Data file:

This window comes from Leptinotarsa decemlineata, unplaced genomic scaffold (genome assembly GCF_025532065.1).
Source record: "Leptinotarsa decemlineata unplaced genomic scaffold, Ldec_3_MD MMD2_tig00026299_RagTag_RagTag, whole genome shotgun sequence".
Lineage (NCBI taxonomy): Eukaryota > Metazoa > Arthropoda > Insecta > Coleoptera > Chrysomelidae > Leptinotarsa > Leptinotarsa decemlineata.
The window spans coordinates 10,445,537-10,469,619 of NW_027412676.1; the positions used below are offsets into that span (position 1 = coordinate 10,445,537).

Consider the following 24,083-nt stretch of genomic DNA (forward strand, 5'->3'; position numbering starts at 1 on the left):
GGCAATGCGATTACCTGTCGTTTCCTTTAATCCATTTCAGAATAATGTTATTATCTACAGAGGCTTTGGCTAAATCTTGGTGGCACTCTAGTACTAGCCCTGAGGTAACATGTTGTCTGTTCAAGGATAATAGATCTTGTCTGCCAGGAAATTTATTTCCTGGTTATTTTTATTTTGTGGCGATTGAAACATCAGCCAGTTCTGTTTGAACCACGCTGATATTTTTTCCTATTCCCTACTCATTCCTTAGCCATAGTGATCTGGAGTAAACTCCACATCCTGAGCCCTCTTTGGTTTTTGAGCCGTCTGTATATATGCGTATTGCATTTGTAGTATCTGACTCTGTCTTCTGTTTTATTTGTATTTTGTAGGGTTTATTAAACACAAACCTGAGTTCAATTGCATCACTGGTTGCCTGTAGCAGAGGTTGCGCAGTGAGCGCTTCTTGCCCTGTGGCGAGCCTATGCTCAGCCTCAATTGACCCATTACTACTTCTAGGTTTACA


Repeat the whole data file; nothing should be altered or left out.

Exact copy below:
This window comes from Leptinotarsa decemlineata, unplaced genomic scaffold (genome assembly GCF_025532065.1).
Source record: "Leptinotarsa decemlineata unplaced genomic scaffold, Ldec_3_MD MMD2_tig00026299_RagTag_RagTag, whole genome shotgun sequence".
Lineage (NCBI taxonomy): Eukaryota > Metazoa > Arthropoda > Insecta > Coleoptera > Chrysomelidae > Leptinotarsa > Leptinotarsa decemlineata.
The window spans coordinates 10,445,537-10,469,619 of NW_027412676.1; the positions used below are offsets into that span (position 1 = coordinate 10,445,537).

Consider the following 24,083-nt stretch of genomic DNA (forward strand, 5'->3'; position numbering starts at 1 on the left):
GGCAATGCGATTACCTGTCGTTTCCTTTAATCCATTTCAGAATAATGTTATTATCTACAGAGGCTTTGGCTAAATCTTGGTGGCACTCTAGTACTAGCCCTGAGGTAACATGTTGTCTGTTCAAGGATAATAGATCTTGTCTGCCAGGAAATTTATTTCCTGGTTATTTTTATTTTGTGGCGATTGAAACATCAGCCAGTTCTGTTTGAACCACGCTGATATTTTTTCCTATTCCCTACTCATTCCTTAGCCATAGTGATCTGGAGTAAACTCCACATCCTGAGCCCTCTTTGGTTTTTGAGCCGTCTGTATATATGCGTATTGCATTTGTAGTATCTGACTCTGTCTTCTGTTTTATTTGTATTTTGTAGGGTTTATTAAACACAAACCTGAGTTCAATTGCATCACTGGTTGCCTGTAGCAGAGGTTGCGCAGTGAGCGCTTCTTGCCCTGTGGCGAGCCTATGCTCAGCCTCAATTGACCCATTACTACTTCTAGGTTTACA